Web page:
Derrick Max, the Alliance for Worker Retirement Security’s executive director, said the group will focus on Washington — educating lawmakers about why, he said, now is the time for reform — while another group he heads, CoMPASS (or Coalition for the Modernization and Protection of America’s Social Security) will look beyond the Washington Beltway.
“I think there’s meetings going on, sharing poll data, sharing focus-group data, making sure that we’re all responding with the same answers,” Max said, referring to Republicans across Washington working on Social Security. “I think it’ll take on the feel of a campaign.”
On Friday, the Alliance will hold a meeting at the Dirksen Senate Office Building geared toward congressional staff members. Max said the group has received 120 or so positive responses to the invitation so far.
CoMPASS, he added, will concentrate on the general public, using earned and paid media and direct mail to make the case for revamping the 70-year-old cornerstone of Franklin Roosevelt’s New Deal.
Progress for America, a conservative group that ran ads during the presidential race, already has launched a television campaign on CNN and Fox, Max said. A spokesman for the group did not return telephone calls.
Some Republicans have questioned whether there is adequate support in their own party to make reform a reality this year. Jessica Boulanger, press secretary for House Republican Whip Roy BluntRoy BluntSenate rivals gear up for debates Super PAC hits Dem Senate candidate with ad in tightening Missouri race The Trail 2016: Presidential politics and policing MORE (Mo.), would say only that “it’s premature to comment on any specifics of [the whip] operation.”
Republicans are also divided about which Democrats are most likely to cooperate.
Many expect Sen. Max BaucusMax BaucusChina moves to lift ban on US beef Overnight Healthcare: Zika fight stalls government funding talks | Census finds big drop in uninsured | Mental health bill faces wait Glover Park Group now lobbying for Lyft MORE (D-Mont.), ranking member of the Senate Finance Committee, to take the lead, but some Democrats are still miffed with Baucus over his role in the prescription-drug debate, when he helped cut a deal with Republicans.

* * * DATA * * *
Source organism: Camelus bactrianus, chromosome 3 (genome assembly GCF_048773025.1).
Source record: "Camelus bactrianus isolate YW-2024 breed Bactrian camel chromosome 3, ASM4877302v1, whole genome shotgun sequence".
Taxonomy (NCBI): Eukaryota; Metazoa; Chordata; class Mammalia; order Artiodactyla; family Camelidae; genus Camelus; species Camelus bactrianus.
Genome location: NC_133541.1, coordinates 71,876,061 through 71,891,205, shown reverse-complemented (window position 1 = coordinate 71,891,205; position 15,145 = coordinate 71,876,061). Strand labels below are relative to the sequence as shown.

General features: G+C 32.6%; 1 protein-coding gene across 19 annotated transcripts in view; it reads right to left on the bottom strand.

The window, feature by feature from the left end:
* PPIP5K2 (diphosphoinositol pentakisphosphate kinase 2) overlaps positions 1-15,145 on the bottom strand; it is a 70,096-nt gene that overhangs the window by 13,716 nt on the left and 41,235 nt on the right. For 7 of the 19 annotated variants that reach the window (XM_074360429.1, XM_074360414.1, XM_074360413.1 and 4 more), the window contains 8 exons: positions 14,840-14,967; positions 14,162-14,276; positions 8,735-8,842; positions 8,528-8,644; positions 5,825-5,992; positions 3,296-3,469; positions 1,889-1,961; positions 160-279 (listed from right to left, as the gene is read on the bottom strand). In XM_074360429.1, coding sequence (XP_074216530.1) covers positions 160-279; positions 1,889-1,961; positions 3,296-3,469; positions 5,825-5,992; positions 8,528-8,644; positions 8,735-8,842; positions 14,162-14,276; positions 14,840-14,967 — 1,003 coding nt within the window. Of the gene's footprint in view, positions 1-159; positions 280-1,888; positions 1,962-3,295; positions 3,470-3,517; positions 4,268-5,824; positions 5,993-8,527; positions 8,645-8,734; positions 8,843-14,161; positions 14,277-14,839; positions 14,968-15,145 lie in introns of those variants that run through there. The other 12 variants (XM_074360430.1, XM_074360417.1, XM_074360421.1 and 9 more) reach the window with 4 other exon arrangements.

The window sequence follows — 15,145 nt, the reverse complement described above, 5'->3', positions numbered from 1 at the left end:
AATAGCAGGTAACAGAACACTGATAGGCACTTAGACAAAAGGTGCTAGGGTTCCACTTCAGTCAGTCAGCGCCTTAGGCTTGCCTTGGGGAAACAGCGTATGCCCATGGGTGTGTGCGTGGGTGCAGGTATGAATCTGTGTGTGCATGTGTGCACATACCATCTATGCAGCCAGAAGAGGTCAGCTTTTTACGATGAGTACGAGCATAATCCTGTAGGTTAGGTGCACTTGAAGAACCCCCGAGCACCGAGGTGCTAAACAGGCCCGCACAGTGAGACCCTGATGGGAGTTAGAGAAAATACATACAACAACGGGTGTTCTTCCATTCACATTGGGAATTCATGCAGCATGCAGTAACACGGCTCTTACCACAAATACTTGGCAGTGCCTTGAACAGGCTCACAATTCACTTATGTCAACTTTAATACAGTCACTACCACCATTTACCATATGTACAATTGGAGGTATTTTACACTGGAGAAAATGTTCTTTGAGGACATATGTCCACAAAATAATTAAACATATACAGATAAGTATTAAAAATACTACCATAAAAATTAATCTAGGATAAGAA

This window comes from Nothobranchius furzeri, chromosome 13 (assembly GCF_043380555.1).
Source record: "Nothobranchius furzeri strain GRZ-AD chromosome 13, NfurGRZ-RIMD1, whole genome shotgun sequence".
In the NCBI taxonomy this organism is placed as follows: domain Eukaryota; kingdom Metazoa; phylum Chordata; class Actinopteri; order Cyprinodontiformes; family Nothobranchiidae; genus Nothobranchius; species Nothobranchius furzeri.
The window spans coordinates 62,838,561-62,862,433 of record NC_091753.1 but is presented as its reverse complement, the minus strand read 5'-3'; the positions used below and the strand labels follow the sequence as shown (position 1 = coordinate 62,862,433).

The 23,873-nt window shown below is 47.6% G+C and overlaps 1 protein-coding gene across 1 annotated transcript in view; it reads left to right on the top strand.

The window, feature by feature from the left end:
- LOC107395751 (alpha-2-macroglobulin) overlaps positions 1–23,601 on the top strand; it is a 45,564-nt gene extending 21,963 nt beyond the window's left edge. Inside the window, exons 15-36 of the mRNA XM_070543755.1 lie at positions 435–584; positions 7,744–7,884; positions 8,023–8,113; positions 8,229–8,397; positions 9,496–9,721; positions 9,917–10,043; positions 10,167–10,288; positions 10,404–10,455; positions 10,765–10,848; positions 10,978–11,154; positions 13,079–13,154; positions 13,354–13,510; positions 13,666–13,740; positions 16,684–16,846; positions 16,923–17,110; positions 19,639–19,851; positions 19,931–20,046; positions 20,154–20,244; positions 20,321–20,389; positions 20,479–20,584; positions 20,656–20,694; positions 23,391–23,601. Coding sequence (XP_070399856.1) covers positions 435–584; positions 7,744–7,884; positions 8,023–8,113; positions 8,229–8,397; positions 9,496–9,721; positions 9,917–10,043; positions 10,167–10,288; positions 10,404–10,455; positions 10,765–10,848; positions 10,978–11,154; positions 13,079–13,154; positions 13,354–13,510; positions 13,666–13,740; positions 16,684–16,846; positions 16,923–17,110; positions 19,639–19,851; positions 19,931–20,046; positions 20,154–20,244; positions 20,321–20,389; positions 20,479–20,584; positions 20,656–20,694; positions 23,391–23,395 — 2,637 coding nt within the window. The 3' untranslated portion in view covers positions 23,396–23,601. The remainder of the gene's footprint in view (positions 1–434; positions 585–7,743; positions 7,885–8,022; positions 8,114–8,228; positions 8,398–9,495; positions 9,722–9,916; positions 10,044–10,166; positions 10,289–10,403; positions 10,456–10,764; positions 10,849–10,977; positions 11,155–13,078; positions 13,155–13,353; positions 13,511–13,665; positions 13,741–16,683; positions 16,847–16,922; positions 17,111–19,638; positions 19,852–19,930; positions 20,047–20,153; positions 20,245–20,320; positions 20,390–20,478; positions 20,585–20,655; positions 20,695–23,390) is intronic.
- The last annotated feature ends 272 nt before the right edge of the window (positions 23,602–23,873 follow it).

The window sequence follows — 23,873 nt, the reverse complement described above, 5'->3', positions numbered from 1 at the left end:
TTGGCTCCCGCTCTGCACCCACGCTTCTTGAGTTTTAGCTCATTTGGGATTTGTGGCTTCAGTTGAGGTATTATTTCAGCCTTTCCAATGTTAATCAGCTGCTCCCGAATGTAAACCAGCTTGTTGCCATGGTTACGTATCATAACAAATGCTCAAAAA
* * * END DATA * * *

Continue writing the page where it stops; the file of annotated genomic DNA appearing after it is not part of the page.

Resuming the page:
Sen. Kent Conrad (D-N.D.), who recently co-wrote an op-ed piece for USA Today with Sen. Lindsey GrahamLindsey GrahamOvernight Finance: McConnell offers 'clean' funding bill | Dems pan proposal | Flint aid, internet measure not included | More heat for Wells Fargo | New concerns on investor visas Senators buck spending bill over Export-Import Bank Pelosi pans latest GOP stopgap spending offer MORE (R-S.C.), a Social Security advocate, calling for the system’s overhaul, is another possibility, Republicans said. Conrad, one Republican noted, is up for reelection in 2006 and may not want to be viewed as an obstructionist — a label that some say played a major role in Sen. Tom Daschle’s (D-S.D.) defeat in November.
Conrad said yesterday that he opposes circumventing the normal budgeting process and putting Social Security reform “off-budget.” He also dismissed suggestions that his involvement was politically motivated. “That’s really the kind of thing that’s not very useful,” he said, adding that he’s been interested in Social Security for nearly two decades.